Collin Johnson recognizes the glint in his opponents' eyes.

He used to see it in the mirror.

"We used to be the team that was trying to prove something," Johnson said. "Now teams are trying to prove something against us."

Not so long ago - say, all the way back in February - Timber Creek was one of those young, ambitious boys' basketball teams on the verge of prominence. The Chargers had that lean, hungry look.

Then it all changed as quickly as one of the team's fastbreaks: Timber Creek got hot in March and put together a remarkable run, winning the first South Jersey title in the short history of the program and advancing to the Group 3 state title game.

Goodbye, rocky climb.

Hello, mountaintop.

"We're not a sleeper anymore," said Johnson, a 6-foot-5 swingman and one of three returning starters. "People know that Timber Creek is here, and we're here to stay.

"But we know it's not going to be easy. We've got to work hard every night because every team is going to be gunning for us."

It's a measure of the growth of the program that the Chargers enter the season that starts tonight with turf to defend and a reputation on the line. They are No. 5 in The Inquirer's preseason Top 10.

That's what happens when a basketball program, as well as an entire athletic department, succeeds seemingly overnight. What once was one of those emerging schools with immature programs is now an established power with all manner of championship banners set to hang on the gymnasium wall.

In the space of two seasons in the first six months of 2008, Timber Creek won four South Jersey Group 3 titles in boys' sports: basketball, wrestling, track and baseball. Just like that, the Chargers were big-time players.

"This is what we wanted to establish," coach Tim Dunne said. "We wanted to make this known as a basketball school. Last year, for a young program, that was as good as you could ask for."

Getting to the top is one thing. Staying there is another.

The Chargers know it won't be easy, not in a division as well as a sectional group with the likes of Shawnee and Winslow Township.

Get this, too: After tonight's opener against rival Winslow Township, Timber Creek will play two of its next four games against the No. 1 and No. 2 teams in The Inquirer's preseason Top 10: Camden Catholic and Rancocas Valley, respectively.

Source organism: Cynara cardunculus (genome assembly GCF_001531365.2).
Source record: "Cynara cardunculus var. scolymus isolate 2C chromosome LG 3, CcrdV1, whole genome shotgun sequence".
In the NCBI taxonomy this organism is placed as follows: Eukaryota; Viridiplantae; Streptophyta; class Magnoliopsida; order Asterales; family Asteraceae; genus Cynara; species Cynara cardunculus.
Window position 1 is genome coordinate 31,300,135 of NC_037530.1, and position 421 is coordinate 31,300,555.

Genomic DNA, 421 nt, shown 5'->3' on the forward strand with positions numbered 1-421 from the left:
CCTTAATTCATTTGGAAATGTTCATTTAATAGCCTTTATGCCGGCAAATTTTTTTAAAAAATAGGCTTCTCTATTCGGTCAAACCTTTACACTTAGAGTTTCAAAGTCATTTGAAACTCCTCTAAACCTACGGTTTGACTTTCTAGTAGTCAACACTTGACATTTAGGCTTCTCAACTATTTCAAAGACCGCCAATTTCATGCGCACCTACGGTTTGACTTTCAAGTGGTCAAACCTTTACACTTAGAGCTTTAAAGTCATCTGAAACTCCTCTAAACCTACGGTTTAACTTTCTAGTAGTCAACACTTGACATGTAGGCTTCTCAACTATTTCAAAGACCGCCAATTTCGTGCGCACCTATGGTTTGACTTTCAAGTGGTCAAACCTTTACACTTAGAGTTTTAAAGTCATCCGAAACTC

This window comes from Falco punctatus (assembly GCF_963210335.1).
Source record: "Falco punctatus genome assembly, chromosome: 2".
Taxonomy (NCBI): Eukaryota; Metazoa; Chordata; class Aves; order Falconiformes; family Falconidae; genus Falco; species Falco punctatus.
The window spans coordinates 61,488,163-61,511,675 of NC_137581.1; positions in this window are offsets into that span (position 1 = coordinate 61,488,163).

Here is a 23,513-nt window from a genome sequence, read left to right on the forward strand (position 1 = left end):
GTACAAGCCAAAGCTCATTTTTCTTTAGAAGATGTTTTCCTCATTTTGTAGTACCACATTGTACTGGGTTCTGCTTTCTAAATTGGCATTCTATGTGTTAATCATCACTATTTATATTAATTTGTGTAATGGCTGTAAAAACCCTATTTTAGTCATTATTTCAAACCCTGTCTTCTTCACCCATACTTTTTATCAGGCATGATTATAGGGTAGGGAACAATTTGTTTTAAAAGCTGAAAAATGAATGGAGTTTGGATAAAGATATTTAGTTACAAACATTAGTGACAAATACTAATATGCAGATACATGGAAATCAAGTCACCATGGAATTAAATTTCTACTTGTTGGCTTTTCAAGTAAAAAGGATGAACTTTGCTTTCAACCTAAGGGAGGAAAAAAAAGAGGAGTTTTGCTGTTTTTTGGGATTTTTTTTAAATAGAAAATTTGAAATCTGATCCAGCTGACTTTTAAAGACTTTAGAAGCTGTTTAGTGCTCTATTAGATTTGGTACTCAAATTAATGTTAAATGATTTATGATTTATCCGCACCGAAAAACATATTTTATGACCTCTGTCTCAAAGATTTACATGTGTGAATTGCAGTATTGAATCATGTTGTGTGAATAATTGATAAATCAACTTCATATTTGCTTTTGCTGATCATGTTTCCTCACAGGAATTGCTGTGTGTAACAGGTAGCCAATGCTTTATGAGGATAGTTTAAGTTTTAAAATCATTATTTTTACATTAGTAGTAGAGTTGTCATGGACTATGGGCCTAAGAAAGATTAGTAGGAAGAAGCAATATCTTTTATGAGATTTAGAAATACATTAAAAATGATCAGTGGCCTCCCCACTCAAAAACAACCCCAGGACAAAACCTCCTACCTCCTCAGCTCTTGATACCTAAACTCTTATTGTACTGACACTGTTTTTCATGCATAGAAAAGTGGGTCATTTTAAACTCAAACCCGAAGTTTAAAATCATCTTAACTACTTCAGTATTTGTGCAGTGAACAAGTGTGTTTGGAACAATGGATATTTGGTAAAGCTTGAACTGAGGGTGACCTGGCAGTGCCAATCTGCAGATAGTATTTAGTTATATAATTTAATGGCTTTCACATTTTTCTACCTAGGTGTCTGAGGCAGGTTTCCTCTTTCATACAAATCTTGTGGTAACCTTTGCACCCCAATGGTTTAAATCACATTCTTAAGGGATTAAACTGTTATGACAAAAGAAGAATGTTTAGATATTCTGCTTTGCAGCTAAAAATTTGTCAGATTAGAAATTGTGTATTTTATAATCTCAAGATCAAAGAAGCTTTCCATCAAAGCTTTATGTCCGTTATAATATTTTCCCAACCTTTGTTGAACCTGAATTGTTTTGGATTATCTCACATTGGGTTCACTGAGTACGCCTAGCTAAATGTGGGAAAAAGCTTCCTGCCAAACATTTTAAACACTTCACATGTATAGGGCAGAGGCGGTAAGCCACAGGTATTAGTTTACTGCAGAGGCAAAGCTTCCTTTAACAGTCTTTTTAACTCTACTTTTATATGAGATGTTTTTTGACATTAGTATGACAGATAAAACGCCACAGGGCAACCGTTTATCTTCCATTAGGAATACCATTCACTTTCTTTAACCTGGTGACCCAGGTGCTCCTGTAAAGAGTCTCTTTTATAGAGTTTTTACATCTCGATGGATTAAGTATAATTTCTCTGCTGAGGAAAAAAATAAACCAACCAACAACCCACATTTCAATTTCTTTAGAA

And the Chargers will likely play those games without point guard Jameer Briggs, a returning starter who is expected to miss the first six to eight games of the season following arthroscopic knee surgery.

"This is the way it's supposed to be," said Dunne, who took over the team last season after a successful stint at Pennsauken. "This is what the kids wanted. They wanted to play at a higher level, to be known as one of those kinds of teams."

Along with Briggs and returning guard Montez Blair, Johnson was a key player for the Chargers last season. He averaged 11.5 points and 5.7 rebounds, and was known for his tough defense, versatility and hustle.

Johnson was clutch in the state tournament. He had 12 points and three blocks as Timber Creek beat Shawnee in the sectional semifinals, and 12 points and 11 rebounds as the Chargers beat Hammonton in the sectional finals.

In the state semifinals, Johnson amassed 17 points and five assists as Timber Creek routed the Central Jersey champion, Middletown South.

"It was such a great experience," Johnson said. "The one-and-done in the tournament, it's something everybody should experience."

Johnson scored in double figures in 11 consecutive games going into the state finals. But he was held without a point as Timber Creek lost the championship game to Scotch Plains at Rutgers University.

That night, Johnson made himself a promise.

"After the state championship game, I went home that night and sat down and thought about things," Johnson said. "I felt like I had let my teammates down. That hurt me.

"I said I was going to do everything that I could to make sure something like that never happened again."

Dunne said Johnson dedicated himself with renewed fervor to prepare for his senior season.

"He puts a lot on himself," Dunne said. "He always has been motivated, but he put in so much time as far as lifting weights, working hard, learning new things, improving his skills. He wants to be as good as he can be, but within a team standpoint."

A good student who hopes play basketball in college, Johnson plans to study to become an architect.

He's already helped the Chargers build something special. But he knows the trick now is dealing with those opponents who want to tear it down.

"We can't take a play off," Johnson said. "We've got to work hard every possession. We've got to box out, play defense, do everything the right way every single time because teams are going to be coming after us.

"Everybody wants to beat us now."